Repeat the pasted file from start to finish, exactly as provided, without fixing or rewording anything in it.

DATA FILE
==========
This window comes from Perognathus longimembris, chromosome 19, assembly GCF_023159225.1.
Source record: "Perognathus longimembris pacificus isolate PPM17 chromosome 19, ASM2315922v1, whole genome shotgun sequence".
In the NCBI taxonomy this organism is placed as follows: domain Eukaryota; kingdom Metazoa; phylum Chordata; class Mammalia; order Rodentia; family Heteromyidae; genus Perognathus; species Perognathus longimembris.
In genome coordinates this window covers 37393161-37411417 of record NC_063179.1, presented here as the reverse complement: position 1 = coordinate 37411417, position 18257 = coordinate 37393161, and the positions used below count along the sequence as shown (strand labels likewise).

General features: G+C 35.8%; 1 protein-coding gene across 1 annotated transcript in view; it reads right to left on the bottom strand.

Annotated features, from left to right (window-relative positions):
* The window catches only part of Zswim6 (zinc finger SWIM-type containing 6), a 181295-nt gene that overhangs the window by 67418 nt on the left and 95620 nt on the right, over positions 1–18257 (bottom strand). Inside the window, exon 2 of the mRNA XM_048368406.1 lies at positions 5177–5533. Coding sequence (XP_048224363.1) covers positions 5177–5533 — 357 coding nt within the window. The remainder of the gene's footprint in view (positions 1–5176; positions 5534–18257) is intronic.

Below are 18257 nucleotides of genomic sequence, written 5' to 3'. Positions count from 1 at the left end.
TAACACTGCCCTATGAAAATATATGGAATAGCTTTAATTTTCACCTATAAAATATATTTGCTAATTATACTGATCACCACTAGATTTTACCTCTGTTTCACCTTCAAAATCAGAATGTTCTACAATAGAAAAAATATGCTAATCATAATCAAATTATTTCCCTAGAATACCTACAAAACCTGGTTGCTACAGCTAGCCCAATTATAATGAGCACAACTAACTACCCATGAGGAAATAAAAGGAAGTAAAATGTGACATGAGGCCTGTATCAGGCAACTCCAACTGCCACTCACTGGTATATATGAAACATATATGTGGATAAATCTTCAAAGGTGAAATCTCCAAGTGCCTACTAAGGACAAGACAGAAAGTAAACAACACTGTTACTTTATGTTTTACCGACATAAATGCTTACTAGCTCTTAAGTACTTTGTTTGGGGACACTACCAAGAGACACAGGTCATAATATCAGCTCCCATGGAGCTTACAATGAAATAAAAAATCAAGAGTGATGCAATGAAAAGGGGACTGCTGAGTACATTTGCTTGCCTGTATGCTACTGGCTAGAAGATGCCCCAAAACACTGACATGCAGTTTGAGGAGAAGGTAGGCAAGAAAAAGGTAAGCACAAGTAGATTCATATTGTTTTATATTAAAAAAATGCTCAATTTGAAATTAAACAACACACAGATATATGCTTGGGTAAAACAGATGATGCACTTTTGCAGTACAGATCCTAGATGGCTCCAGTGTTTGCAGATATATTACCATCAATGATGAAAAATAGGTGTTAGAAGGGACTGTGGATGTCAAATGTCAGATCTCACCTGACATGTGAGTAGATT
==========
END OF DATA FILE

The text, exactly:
This window comes from Perognathus longimembris, chromosome 19, assembly GCF_023159225.1.
Source record: "Perognathus longimembris pacificus isolate PPM17 chromosome 19, ASM2315922v1, whole genome shotgun sequence".
In the NCBI taxonomy this organism is placed as follows: domain Eukaryota; kingdom Metazoa; phylum Chordata; class Mammalia; order Rodentia; family Heteromyidae; genus Perognathus; species Perognathus longimembris.
In genome coordinates this window covers 37393161-37411417 of record NC_063179.1, presented here as the reverse complement: position 1 = coordinate 37411417, position 18257 = coordinate 37393161, and the positions used below count along the sequence as shown (strand labels likewise).

General features: G+C 35.8%; 1 protein-coding gene across 1 annotated transcript in view; it reads right to left on the bottom strand.

Annotated features, from left to right (window-relative positions):
* The window catches only part of Zswim6 (zinc finger SWIM-type containing 6), a 181295-nt gene that overhangs the window by 67418 nt on the left and 95620 nt on the right, over positions 1–18257 (bottom strand). Inside the window, exon 2 of the mRNA XM_048368406.1 lies at positions 5177–5533. Coding sequence (XP_048224363.1) covers positions 5177–5533 — 357 coding nt within the window. The remainder of the gene's footprint in view (positions 1–5176; positions 5534–18257) is intronic.

Below are 18257 nucleotides of genomic sequence, written 5' to 3'. Positions count from 1 at the left end.
TAACACTGCCCTATGAAAATATATGGAATAGCTTTAATTTTCACCTATAAAATATATTTGCTAATTATACTGATCACCACTAGATTTTACCTCTGTTTCACCTTCAAAATCAGAATGTTCTACAATAGAAAAAATATGCTAATCATAATCAAATTATTTCCCTAGAATACCTACAAAACCTGGTTGCTACAGCTAGCCCAATTATAATGAGCACAACTAACTACCCATGAGGAAATAAAAGGAAGTAAAATGTGACATGAGGCCTGTATCAGGCAACTCCAACTGCCACTCACTGGTATATATGAAACATATATGTGGATAAATCTTCAAAGGTGAAATCTCCAAGTGCCTACTAAGGACAAGACAGAAAGTAAACAACACTGTTACTTTATGTTTTACCGACATAAATGCTTACTAGCTCTTAAGTACTTTGTTTGGGGACACTACCAAGAGACACAGGTCATAATATCAGCTCCCATGGAGCTTACAATGAAATAAAAAATCAAGAGTGATGCAATGAAAAGGGGACTGCTGAGTACATTTGCTTGCCTGTATGCTACTGGCTAGAAGATGCCCCAAAACACTGACATGCAGTTTGAGGAGAAGGTAGGCAAGAAAAAGGTAAGCACAAGTAGATTCATATTGTTTTATATTAAAAAAATGCTCAATTTGAAATTAAACAACACACAGATATATGCTTGGGTAAAACAGATGATGCACTTTTGCAGTACAGATCCTAGATGGCTCCAGTGTTTGCAGATATATTACCATCAATGATGAAAAATAGGTGTTAGAAGGGACTGTGGATGTCAAATGTCAGATCTCACCTGACATGTGAGTAGATT